Apr 222007
 
Authors: Rob Lowrey Staff Attorney Student Legal Services

Mom always said: “Consider consequences of your actions, be polite and don’t talk to strangers.” After a decade of criminal defense practice, I have adapted Mom’s words for official police contacts: Be Smart, Be Nice and Be Quiet.

The first thing to remember about the police is they are people too; they are just doing their job. When you see police officers out and about during your day, make sure to wave and say “Hi!” They have difficult and often dangerous jobs, and we should thank them for what they do.

The second thing you need to remember is that a major part of their job is to gather evidence to convict people (maybe you) of crime, and they are not required to be honest or nice with you to get the job done.

Remembering these two things will go a long way toward ensuring that any official contact you have with an officer will go better for you in both the short and the long term. It will help you both during the initial contact and later if you are charged and need to come see us about your case. (Student Legal Services is in 182 Lory Student Center; bring your CSU ID to make an appointment.)

If you follow these 3 rules, we will have a much better take on your case almost every time:

1. Be Smart.

Think about your words and your actions before you do or say anything. If you give an officer attitude, they will respond with more. Don’t invite them to lose their temper, because they will accept. If you argue or debate with an officer, they will win. No one in the history of mankind has ever won a pissing contest with a uniformed officer of the law. Leave that to us, the professionals, to work it out in court.

Also remember that anything you say will be used against you. This is no joke. It’s not just something you hear on TV; it is very real. Many people have dug holes for themselves, making matters worse by trying to explain away their actions or talk their way out of a situation. Think. Don’t give them ammo to use against you. Respectfully decline to answer any questions. Realize you are MUCH better off saying as little as possible.

2. Be Nice.

It really is as simple as it sounds, and as important as Mom said. If you are polite, things will go much better for you in both the short and the long term. Don’t argue, don’t react, don’t complain. Save that for Monday morning when you talk to us. (182 Lory.)

Item number 17 on the “What if the Police Stop Me?” section of the CSU Police Department Website says: It is important to remember, the first words spoken by you and the officer may very well determine the tone of the conversation.

I agree, but you shouldn’t let the officer “determine the tone” because then you have no control over what will happen. You take the high road; be the bigger person if necessary. Whether the officer is in a good or bad mood, be polite. By taking the initiative and setting a positive tone for the contact, you won’t have to worry nearly as much later on.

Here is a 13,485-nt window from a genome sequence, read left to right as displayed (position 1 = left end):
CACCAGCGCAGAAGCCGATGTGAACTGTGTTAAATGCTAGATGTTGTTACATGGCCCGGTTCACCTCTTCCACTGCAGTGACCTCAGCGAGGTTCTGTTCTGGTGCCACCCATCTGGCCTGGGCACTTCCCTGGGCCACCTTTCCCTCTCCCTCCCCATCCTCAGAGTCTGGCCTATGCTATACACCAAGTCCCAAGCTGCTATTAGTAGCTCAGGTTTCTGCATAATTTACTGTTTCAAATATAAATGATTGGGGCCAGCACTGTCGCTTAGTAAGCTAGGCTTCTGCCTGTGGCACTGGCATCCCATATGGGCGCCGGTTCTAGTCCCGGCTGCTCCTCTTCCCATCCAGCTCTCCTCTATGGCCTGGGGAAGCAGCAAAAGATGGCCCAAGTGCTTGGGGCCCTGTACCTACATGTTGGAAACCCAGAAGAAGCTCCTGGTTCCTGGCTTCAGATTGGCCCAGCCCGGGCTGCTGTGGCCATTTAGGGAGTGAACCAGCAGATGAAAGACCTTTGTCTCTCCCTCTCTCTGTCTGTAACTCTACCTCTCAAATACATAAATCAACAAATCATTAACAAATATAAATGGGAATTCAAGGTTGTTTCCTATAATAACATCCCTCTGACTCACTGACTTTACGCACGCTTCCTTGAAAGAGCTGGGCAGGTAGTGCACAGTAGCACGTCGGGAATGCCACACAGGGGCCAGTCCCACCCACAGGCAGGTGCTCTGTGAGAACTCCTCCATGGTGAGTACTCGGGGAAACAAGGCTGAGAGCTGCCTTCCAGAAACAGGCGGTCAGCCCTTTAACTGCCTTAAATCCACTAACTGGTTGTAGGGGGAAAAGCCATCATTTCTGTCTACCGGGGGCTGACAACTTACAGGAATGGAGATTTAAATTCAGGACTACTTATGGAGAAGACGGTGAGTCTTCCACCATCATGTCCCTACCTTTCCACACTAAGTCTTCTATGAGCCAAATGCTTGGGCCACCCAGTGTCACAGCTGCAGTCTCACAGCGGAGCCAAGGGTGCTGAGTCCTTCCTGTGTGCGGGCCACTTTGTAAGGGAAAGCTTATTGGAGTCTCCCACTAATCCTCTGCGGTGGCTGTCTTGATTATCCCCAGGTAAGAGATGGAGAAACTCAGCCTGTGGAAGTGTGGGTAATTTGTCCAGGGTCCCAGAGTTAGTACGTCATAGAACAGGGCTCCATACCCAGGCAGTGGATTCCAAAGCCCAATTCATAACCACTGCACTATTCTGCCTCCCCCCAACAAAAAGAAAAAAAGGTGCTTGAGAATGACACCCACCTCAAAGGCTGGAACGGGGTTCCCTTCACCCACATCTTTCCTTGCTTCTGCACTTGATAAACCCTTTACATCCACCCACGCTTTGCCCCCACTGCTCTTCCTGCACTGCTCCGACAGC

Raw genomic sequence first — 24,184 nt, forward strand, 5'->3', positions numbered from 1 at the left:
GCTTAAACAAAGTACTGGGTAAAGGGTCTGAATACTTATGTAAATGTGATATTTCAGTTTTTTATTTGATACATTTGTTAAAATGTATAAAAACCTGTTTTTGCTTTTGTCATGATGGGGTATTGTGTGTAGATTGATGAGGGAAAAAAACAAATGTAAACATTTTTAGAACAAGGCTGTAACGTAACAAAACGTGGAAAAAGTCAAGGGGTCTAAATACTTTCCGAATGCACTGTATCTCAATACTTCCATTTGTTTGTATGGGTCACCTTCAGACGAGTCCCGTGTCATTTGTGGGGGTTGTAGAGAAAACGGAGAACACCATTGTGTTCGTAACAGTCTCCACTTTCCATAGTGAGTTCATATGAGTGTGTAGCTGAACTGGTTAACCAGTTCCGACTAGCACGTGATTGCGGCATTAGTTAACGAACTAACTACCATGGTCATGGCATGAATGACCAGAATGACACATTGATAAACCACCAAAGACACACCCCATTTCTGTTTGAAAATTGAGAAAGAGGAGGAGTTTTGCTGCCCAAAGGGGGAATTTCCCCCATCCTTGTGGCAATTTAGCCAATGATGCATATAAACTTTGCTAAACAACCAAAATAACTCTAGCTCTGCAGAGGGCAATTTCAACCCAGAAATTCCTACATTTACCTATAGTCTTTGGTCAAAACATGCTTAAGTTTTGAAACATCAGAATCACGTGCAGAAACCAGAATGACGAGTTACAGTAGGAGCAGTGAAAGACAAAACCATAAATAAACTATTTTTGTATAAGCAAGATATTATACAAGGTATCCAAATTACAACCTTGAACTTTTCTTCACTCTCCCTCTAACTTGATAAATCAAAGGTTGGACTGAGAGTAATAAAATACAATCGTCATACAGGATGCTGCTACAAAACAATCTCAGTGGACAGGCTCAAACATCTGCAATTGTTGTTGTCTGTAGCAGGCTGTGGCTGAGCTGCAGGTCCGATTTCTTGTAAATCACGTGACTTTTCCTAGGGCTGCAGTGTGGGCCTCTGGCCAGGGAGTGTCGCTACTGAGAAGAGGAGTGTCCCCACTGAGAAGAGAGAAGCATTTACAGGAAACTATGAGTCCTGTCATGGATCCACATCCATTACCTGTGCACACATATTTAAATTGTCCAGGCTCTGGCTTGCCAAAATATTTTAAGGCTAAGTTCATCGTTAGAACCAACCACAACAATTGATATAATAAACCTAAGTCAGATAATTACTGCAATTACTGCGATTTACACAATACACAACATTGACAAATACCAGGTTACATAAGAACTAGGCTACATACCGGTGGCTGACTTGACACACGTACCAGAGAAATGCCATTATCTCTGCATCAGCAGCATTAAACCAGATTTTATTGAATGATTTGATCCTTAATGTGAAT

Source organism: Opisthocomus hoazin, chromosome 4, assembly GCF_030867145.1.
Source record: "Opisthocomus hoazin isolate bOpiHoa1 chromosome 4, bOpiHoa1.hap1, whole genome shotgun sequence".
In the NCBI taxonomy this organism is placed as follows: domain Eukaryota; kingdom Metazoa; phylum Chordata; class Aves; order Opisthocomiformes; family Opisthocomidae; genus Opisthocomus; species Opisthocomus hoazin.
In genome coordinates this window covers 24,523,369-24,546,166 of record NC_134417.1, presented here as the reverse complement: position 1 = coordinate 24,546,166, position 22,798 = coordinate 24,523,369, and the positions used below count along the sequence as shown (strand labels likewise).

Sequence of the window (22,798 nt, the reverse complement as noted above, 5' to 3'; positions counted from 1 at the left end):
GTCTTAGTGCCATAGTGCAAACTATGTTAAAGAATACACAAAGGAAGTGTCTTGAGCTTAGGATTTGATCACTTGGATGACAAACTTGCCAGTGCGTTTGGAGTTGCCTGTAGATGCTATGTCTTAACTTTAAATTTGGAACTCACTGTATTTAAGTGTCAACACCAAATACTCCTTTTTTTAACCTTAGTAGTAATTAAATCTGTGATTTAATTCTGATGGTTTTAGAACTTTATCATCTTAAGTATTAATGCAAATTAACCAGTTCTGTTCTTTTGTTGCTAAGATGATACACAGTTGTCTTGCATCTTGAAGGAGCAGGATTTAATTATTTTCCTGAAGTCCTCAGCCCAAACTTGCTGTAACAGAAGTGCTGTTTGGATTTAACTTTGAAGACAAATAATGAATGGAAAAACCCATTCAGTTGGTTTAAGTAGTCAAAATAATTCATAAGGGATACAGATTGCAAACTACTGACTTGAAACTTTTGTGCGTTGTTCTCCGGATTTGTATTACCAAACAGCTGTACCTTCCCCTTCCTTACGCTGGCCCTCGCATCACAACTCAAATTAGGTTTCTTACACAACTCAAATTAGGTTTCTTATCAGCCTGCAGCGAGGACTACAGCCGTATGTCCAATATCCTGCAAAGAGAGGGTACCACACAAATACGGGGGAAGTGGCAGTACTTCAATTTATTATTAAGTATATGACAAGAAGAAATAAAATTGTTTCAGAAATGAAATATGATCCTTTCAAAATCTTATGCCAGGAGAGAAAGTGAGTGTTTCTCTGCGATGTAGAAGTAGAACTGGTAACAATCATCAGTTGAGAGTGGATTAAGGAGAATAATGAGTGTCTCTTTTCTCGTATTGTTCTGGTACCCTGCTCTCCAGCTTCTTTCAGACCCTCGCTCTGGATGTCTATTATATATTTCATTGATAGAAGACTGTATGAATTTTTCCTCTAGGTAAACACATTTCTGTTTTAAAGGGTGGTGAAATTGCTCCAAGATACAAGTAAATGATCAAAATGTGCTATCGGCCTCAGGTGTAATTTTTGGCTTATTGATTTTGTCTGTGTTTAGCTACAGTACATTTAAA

Politely say things like: “I’m sorry officer, but [I am going to remain silent], [I do not consent to any searches], [I choose not to do (VOLUNTARY) roadside sobriety tests], and [I will not blow into the (VOLUNTARY) portable breath test].”

As an aside: NEVER blow into a portable breath test. These are the small, portable testers commonly known as a “PBT”. PBT’s are strictly VOLUNTARY and a PBT will rarely if ever help you. Officers often at parties say “Blow in this!” as they stick a PBT in your face. Politely refuse. It is NOT required. If you are arrested for DUI, you must choose either a breath test at the station or a blood test, or you will lose your license, but you should NEVER, NEVER, NEVER blow into a PBT! Ever.

3. Be Quiet

You have the right to remain SILENT. Use it. Often, people think they have only two choices: confess or lie. They forget about SILENT, which is your most powerful protection. This right has existed for over 200 years and for good reason.

The government (police) cannot force you to incriminate yourself. They CANNOT force you to admit you have been doing something wrong. They can demand regular ID, but CANNOT force you to identify yourself as a CSU student. (If you do this, the police may not only charge you, they will forward the report to the university for discipline proceedings. This is a classic example of using what you say against you.)

The police can, however, trick you, intimidate you or just let you run off at the mouth and dig yourself that hole I talked about earlier. The less you say the better. Trust me on that. Very few people in history have gotten themselves in trouble by keeping their mouth shut.

Now, I’m not saying that any of this is easy. I know how intimidating officers can be. Just remember, you are the one with the rights here. Threats to make things worse for you if you exercise your rights are often empty and illegal. If they were going to arrest you, they would have done it already. Even if they arrest you, you’ll be better off in the long term.

Don’t be intimidated; keep your cool. The key to handling such a situation is to follow the 3 simple rules: Be Smart, Be Nice and Be Quiet. Do these things and you are far less likely to end up in our office with a hopeless case.

 Posted by at 5:00 pm

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